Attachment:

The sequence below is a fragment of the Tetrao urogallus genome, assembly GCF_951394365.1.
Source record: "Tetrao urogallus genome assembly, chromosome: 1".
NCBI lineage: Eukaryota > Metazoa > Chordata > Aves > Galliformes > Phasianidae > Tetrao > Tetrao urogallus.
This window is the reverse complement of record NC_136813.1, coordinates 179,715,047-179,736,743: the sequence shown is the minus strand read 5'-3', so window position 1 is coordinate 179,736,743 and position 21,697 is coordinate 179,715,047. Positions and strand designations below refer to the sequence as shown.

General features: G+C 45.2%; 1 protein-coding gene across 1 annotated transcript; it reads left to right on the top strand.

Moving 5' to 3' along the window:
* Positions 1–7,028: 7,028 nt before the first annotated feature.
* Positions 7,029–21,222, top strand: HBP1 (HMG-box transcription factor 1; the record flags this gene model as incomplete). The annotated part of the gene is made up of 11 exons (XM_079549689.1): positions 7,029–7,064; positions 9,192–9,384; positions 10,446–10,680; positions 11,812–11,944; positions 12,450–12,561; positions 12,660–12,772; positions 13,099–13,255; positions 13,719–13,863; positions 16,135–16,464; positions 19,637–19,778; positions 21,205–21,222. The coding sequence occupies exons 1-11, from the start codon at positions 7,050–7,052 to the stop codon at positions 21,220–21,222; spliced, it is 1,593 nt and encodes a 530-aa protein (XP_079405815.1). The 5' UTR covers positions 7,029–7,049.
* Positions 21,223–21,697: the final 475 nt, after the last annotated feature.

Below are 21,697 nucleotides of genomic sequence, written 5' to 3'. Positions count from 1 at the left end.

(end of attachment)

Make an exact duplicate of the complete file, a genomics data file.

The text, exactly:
The sequence below is a fragment of the Tetrao urogallus genome, assembly GCF_951394365.1.
Source record: "Tetrao urogallus genome assembly, chromosome: 1".
NCBI lineage: Eukaryota > Metazoa > Chordata > Aves > Galliformes > Phasianidae > Tetrao > Tetrao urogallus.
This window is the reverse complement of record NC_136813.1, coordinates 179,715,047-179,736,743: the sequence shown is the minus strand read 5'-3', so window position 1 is coordinate 179,736,743 and position 21,697 is coordinate 179,715,047. Positions and strand designations below refer to the sequence as shown.

General features: G+C 45.2%; 1 protein-coding gene across 1 annotated transcript; it reads left to right on the top strand.

Moving 5' to 3' along the window:
* Positions 1–7,028: 7,028 nt before the first annotated feature.
* Positions 7,029–21,222, top strand: HBP1 (HMG-box transcription factor 1; the record flags this gene model as incomplete). The annotated part of the gene is made up of 11 exons (XM_079549689.1): positions 7,029–7,064; positions 9,192–9,384; positions 10,446–10,680; positions 11,812–11,944; positions 12,450–12,561; positions 12,660–12,772; positions 13,099–13,255; positions 13,719–13,863; positions 16,135–16,464; positions 19,637–19,778; positions 21,205–21,222. The coding sequence occupies exons 1-11, from the start codon at positions 7,050–7,052 to the stop codon at positions 21,220–21,222; spliced, it is 1,593 nt and encodes a 530-aa protein (XP_079405815.1). The 5' UTR covers positions 7,029–7,049.
* Positions 21,223–21,697: the final 475 nt, after the last annotated feature.

Below are 21,697 nucleotides of genomic sequence, written 5' to 3'. Positions count from 1 at the left end.